Last week I was working with several people on data management issues for the supply chain. As I mentioned in my previous post from the ECC in Munich, there is a trend where OEMs require more and more cooperation from their suppliers. Most of these suppliers are mid-sized companies and these companies often lack the management support to implement changes top-down in an organization.

supply_chain_change More demanding OEMs and outside the supply chain more demanding customers (in fact they are the same) are pushing these manufacturing companies to organize themselves better in a way to guarantee quality, a consistent response and meanwhile remaining focused on innovation in order to differentiate and stay in business.

In mid-market companies the concept for quality guarantee and consistent responses is often implemented in design data management (control the product data), a quality system (ISO,—–) and the ERP system. See also PLM and ERP culture change. As these systems could be implemented on department level, not touching each other too much, it is relative easy from the cultural point of view to implement them. Each department can optimize themselves and often the quality system is not enforcing the users to work completely different.

But who and where is innovation managed ?

Large enterprises discovered that, in order to innovate, you need to connect and analyze all information around the products they are manufacturing. In simple words they realized PLM is needed to connect everyone around the product lifecycle from the concept phase till the production and after-sales phases. For these companies PLM became the backbone for their specific knowledge – we call it IP (Intellectual Property). Big companies could implement PLM because they had the management vision, the resources (people and budget) and the top-down approach to enable (and sometimes enforce) this change.

In mid-sized companies there might be the management vision, but resources and a top-down approach are rare. When it comes to a top-down approach, often the management believes that the goal is to enforce one IT system to the organization to manage all the critical data. Naturally this is the ERP system, and ERP vendors remain claiming that they can do PLM. It is a kind of overestimation of these companies as their nature lies in processing data, resources as efficient as possible, not in being creative to find new innovations. At the end the computer decides – see movie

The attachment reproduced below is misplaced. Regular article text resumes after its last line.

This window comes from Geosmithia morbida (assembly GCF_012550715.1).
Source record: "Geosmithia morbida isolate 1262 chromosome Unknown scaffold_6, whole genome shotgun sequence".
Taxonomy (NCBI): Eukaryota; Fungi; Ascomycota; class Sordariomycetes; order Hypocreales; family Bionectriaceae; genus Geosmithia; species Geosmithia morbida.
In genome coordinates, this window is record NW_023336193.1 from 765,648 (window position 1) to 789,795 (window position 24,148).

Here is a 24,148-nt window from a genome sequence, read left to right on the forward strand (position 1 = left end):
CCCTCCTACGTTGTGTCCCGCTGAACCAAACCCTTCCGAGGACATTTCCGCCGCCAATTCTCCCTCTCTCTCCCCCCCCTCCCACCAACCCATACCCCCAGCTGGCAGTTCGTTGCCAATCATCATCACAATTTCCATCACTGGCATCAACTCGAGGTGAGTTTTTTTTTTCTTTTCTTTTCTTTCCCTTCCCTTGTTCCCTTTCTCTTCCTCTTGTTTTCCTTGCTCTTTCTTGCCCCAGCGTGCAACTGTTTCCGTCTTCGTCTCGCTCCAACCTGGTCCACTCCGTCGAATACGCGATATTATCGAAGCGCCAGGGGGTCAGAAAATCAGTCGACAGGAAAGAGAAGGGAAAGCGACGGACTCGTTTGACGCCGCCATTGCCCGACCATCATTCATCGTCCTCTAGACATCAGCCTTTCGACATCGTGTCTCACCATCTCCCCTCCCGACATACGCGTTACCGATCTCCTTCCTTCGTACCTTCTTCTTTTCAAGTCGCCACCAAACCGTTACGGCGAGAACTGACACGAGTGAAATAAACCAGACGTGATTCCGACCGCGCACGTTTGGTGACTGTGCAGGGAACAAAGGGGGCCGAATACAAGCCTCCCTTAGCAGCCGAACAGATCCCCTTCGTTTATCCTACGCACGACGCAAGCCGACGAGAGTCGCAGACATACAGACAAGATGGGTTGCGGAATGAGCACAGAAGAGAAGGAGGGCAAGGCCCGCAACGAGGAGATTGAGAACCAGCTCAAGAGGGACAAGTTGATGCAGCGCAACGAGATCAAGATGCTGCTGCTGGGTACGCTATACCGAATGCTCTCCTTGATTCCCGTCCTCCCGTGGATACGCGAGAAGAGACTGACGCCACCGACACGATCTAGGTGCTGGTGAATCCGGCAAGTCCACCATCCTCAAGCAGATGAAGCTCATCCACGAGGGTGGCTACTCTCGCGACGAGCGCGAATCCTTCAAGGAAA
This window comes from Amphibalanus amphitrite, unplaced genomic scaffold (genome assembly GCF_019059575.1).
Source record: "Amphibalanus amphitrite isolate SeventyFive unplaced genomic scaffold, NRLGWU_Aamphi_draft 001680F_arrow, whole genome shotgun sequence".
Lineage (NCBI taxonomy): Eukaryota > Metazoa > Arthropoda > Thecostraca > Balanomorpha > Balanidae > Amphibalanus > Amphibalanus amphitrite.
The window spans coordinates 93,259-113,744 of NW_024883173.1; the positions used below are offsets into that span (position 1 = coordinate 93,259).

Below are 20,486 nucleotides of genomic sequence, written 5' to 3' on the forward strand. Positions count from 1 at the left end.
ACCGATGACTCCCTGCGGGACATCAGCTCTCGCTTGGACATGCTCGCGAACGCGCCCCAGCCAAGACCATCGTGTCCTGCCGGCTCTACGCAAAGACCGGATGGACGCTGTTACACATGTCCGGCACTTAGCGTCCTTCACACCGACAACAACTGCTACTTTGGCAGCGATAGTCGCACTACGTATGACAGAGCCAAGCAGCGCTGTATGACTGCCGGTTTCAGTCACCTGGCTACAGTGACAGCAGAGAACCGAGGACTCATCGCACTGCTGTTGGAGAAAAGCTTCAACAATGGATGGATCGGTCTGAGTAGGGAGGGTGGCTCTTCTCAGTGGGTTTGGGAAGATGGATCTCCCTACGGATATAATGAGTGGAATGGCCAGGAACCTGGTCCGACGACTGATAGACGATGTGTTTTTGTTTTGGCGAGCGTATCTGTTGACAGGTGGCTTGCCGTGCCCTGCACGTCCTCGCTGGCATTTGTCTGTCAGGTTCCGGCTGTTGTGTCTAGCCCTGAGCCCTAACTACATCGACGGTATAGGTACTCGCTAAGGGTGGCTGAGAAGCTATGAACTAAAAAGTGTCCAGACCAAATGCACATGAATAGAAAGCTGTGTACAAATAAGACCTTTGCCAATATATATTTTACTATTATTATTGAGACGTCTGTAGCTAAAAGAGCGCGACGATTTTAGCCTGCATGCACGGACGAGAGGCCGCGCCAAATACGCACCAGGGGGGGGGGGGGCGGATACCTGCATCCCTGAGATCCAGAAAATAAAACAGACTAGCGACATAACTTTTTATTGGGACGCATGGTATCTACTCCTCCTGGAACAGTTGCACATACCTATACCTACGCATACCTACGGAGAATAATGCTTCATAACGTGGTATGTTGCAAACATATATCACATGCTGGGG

Innovation is not CAD design as others may believe. These beautiful 3D designs smell like innovation, but in fact before a designer could start working on a concept, a lot of work has been done before. Analysis about what is it that the market, the customers require?  What is de feedback on our current products in the field ? What is the competition doing etc, etc.

PLM requires culture change

As long as an organization remains thinking around 1 or 2 major IT systems (CAD data management and ERP) to manage all, there is no chance for PLM to be implemented successful. All departments and disciplines around the product lifecycle need to work together, change their departmental habits and learn to adapt to PLM best practices.

There is enough argumentation why to implement PLM and I believe solutions like ENOVIA SmarTeam Engineering Express are from the technology point a good start. See all related posts and comments to my previous post.

What I wanted to stress is that changes in a mid-market company are not done from the logical point of view. As the top-down vision and implementation often are not available, we are waiting for all departments to decide let’s change our way of working as we read all these beautiful benefits of PLM. This is of course not going to happen, only in advertisements.

Culture change even in mid-sized companies is a management responsibility and requires an open mind. We often forget that we have two sides in our brain. One side the logical side, analyzes all the arguments and stores them logically as good or bad. The other side of the brain, the emotional side is making the decisions, grabbing arguments that suit from the logical side in order to explain to others and ourselves why a decision is taken.

If you read books like The Language of Change (very theoretical, but the groundwork) or Blink: The power of thinking without thinking (very popular) you will understand that changes won’t happen if we stick to the traditional way of posting our arguments and keep on doing what we feel good with.

It is the management responsibility to think how to enforce a change in their companies. But as they also have a two sided brain, for that reason, management consultants were invented to reflect and discuss the emotional and logical side.

If after reading this post, you are more aware of the fact that one side of your brain fools you, then I achieved something. If however you will say “This is nonsense”, your other half of the brain has won.

Footnote:  No more words about soccer – Holland is out

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